'Peanuts' creator Charles M. Schulz's love letters to be auctioned
The love letters that 'Peanuts' creator Charles M. Schulz sent a young woman 23 years his junior are set to go under the hammer.
Schulz was once so infatuated with the woman that he sent her dozens of romantic letters and drawings of his beloved cartoon characters, many of the themes of that correspondence made it into his daily comic strips at the time, the New York Daily News reported.
Now those love notes from 1970-1971 are being offered for sale at Sotheby's in New York by the family of Tracey Claudius, who the auction house says is ill at her home near Philadelphia.
It's estimated the notes will fetch 250,000 dollars to 350,000 dollars at the December 14 auction.
Claudius met the cartoonist on March 16, 1970, while accompanying a friend on an interview assignment.
She ostensibly came along as a photographer but afterward admitted in a letter to Schulz that it was a chance for her to meet her idol and thank him "for all the enjoyment Charlie Brown and that 'stupid beagle' provide me."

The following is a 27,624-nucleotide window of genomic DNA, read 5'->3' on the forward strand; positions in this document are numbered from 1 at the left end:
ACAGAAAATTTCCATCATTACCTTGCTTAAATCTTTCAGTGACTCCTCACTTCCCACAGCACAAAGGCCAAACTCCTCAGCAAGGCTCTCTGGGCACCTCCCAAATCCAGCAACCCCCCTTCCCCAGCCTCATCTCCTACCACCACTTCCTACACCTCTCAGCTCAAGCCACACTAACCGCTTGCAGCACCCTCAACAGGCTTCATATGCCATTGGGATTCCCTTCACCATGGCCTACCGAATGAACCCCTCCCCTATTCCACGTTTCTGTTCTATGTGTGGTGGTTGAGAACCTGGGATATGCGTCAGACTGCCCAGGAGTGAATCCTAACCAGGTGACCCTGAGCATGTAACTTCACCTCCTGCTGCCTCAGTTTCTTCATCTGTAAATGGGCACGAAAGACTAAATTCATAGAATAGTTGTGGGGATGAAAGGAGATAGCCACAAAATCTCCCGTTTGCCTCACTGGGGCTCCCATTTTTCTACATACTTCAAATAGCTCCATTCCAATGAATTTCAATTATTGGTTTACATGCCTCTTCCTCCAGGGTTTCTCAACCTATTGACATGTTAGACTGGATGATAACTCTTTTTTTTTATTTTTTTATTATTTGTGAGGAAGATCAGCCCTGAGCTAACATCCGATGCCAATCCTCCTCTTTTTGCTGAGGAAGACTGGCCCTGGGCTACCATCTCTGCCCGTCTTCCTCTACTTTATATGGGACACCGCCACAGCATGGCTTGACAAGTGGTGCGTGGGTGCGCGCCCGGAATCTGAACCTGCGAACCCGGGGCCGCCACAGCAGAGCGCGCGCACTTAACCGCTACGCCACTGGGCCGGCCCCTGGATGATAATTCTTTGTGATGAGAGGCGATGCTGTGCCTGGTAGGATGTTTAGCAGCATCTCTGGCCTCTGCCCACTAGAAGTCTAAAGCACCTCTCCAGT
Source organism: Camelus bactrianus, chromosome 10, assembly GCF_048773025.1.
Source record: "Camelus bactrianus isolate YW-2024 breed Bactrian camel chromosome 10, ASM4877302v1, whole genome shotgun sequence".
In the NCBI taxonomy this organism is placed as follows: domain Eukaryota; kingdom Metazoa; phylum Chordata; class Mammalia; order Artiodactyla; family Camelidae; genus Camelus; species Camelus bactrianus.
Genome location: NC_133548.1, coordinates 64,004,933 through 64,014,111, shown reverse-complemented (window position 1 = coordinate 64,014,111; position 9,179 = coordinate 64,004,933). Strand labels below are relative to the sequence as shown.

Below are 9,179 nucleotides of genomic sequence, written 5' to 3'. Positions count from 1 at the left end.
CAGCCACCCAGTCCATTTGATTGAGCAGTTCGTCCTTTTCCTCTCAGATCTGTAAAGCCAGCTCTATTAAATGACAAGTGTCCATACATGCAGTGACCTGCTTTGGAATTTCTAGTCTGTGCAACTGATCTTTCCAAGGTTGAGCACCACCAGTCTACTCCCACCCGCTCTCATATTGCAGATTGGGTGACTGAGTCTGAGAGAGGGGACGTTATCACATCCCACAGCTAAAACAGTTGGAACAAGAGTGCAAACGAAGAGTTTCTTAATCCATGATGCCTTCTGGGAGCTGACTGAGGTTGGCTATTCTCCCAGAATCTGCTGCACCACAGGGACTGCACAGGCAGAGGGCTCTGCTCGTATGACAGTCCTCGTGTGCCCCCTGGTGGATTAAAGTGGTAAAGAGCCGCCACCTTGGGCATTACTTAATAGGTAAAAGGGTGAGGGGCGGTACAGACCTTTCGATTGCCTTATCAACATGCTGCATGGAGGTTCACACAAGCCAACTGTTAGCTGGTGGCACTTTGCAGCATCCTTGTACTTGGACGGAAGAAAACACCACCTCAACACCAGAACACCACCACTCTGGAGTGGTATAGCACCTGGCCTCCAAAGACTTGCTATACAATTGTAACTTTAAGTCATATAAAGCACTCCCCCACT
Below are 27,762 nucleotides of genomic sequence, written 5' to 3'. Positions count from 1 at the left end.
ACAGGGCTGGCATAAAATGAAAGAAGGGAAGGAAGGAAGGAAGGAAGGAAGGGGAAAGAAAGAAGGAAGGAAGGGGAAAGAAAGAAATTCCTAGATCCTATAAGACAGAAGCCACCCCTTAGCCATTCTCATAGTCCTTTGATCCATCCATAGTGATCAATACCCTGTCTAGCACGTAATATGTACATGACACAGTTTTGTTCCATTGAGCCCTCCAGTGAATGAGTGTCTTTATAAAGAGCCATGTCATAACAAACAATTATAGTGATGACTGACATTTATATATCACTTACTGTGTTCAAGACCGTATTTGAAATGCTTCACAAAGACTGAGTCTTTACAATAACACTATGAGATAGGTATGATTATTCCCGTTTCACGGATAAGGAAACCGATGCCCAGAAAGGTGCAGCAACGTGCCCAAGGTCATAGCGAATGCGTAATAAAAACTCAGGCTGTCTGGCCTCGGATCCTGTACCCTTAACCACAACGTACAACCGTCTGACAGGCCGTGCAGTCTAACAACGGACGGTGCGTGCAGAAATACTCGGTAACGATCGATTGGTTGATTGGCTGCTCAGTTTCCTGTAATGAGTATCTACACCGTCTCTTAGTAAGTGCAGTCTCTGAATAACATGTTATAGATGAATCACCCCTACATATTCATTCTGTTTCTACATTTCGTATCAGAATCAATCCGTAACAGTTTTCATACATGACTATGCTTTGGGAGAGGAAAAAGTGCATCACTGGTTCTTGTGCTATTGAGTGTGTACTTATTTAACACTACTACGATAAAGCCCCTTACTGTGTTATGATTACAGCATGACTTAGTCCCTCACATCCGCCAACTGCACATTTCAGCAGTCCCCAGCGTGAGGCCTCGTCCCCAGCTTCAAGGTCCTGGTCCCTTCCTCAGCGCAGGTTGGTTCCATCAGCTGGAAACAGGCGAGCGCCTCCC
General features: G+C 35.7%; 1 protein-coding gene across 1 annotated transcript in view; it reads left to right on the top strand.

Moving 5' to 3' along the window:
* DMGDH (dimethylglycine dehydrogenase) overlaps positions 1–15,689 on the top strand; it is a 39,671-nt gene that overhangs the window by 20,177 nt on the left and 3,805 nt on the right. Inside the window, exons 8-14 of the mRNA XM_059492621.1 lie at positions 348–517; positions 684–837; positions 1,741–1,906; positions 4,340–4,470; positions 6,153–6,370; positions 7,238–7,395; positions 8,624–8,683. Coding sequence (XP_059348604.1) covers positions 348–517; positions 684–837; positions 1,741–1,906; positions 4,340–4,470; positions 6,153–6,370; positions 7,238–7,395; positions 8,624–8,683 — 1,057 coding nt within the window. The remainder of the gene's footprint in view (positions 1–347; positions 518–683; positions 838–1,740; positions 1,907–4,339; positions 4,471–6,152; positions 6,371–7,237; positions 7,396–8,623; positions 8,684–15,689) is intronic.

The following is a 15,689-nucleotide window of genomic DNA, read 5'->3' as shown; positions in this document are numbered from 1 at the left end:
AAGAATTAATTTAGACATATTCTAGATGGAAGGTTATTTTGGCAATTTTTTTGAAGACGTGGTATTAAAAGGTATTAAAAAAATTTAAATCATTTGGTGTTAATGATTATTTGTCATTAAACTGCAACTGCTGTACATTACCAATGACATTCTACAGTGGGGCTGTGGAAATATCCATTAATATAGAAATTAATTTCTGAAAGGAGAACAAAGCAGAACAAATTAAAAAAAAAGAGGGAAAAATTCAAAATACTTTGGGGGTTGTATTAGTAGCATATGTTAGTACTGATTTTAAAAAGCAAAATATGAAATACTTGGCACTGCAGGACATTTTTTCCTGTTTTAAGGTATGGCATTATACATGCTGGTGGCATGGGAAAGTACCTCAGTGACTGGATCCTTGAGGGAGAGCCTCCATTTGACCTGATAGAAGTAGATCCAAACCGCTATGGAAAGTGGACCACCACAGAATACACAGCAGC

She was 25. The married Schulz was 48. His comic strip ran for nearly half a century.
There are 44 letters totaling 56 pages, including 22 original drawings of some of the characters, primarily Charlie Brown, Snoopy and Lucy. Many are signed "Sparky," Schulz's nickname.
Sotheby's says it the most significant collection of correspondence and drawings by Schulz to come to auction.
"He was quite a private and reserved person," Selby Kiffer, Sotheby's head of fine books and manuscripts, said.
"I don't think he carried on long correspondence with friends and acquaintances. There's no record in the commercial world and auction records of that," Kiffer said.
Schulz often lovingly wrote Claudius' name in triplicate: "Tracey Tracey Tracey."
One letter comments on Claudius' "good points," including being "beepable," "huggable" and "buggable" - language he applied to Lucy and Snoopy in later comic strips, like "Lucy playfully beeped Snoopy's nose" and Snoopy calling himself "buggable and huggable."
In two letters from 1970 Schulz writes that he must cease calling Claudius because his long-distance phone calls to her had been discovered by his wife.
Schulz proposed to Claudius twice but she turned him down for fear of ruining his reputation as one of America's most loved icons.